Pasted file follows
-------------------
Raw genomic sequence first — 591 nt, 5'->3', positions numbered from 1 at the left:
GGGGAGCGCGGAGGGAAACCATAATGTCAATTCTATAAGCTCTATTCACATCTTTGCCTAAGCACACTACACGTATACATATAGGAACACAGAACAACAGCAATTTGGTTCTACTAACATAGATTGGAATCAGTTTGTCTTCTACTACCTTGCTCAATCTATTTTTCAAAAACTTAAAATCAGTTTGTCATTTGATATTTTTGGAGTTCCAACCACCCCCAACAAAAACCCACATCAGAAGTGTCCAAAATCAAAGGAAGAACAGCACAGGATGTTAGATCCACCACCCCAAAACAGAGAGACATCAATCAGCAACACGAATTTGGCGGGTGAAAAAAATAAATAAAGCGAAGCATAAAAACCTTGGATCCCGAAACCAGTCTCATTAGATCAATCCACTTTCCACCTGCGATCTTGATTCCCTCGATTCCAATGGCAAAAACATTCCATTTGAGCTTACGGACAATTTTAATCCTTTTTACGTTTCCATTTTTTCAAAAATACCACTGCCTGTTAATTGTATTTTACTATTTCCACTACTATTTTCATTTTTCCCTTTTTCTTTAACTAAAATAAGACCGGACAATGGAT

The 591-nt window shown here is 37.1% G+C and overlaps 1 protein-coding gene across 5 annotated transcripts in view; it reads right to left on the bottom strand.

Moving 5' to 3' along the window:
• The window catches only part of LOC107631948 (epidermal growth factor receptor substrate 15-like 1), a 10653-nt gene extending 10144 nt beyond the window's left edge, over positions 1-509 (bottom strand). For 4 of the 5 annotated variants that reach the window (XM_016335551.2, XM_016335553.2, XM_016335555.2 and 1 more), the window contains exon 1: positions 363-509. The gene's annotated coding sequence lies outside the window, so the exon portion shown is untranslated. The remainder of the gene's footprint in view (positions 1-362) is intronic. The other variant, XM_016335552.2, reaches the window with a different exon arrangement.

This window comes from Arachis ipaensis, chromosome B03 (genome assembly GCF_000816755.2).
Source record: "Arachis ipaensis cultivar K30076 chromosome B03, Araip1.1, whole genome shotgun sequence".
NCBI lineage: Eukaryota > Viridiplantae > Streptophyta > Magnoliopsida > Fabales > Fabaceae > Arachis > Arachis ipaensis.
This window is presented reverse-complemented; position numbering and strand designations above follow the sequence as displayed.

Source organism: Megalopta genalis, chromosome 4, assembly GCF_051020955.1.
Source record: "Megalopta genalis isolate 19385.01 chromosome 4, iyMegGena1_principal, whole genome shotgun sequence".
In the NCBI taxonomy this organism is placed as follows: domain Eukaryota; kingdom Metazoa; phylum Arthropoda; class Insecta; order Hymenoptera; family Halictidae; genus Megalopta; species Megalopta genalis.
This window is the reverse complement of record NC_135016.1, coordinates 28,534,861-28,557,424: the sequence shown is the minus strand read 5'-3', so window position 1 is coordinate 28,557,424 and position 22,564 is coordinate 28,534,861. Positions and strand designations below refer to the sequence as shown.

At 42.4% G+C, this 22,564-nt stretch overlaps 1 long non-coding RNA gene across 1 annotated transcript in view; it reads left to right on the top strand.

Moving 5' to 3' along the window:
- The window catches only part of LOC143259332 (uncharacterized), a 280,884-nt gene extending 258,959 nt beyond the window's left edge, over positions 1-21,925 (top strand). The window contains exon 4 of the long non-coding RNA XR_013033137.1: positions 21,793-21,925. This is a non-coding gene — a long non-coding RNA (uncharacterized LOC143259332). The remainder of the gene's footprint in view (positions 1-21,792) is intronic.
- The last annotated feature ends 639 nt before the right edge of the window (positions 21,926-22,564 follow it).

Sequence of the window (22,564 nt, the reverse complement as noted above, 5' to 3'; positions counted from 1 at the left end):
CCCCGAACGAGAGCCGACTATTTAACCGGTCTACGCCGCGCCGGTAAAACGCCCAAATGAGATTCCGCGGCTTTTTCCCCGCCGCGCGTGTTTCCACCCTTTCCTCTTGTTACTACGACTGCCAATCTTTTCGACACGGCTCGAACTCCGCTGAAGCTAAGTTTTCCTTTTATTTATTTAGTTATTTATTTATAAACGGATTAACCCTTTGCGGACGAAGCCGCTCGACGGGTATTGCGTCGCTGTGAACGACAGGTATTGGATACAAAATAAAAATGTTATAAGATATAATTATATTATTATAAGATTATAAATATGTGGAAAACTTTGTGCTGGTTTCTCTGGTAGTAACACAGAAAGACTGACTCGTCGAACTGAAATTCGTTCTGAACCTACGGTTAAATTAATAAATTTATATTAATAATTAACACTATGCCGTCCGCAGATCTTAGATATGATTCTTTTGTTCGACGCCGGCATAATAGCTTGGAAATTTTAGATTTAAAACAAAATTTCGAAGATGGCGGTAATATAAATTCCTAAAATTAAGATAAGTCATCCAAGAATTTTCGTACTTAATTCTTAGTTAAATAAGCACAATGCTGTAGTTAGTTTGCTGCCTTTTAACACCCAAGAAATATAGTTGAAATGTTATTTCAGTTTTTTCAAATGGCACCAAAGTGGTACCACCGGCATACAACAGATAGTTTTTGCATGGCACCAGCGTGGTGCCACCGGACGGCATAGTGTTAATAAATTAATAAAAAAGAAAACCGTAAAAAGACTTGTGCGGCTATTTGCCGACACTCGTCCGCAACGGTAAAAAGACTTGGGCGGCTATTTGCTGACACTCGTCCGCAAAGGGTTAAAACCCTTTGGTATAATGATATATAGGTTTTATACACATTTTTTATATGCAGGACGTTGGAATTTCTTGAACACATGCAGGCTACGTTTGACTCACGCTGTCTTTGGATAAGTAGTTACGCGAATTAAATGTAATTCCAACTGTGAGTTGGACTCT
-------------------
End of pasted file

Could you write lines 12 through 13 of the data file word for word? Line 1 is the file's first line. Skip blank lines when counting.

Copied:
In the NCBI taxonomy this organism is placed as follows: domain Eukaryota; kingdom Metazoa; phylum Arthropoda; class Insecta; order Hymenoptera; family Halictidae; genus Megalopta; species Megalopta genalis.
This window is the reverse complement of record NC_135016.1, coordinates 28,534,861-28,557,424: the sequence shown is the minus strand read 5'-3', so window position 1 is coordinate 28,557,424 and position 22,564 is coordinate 28,534,861. Positions and strand designations below refer to the sequence as shown.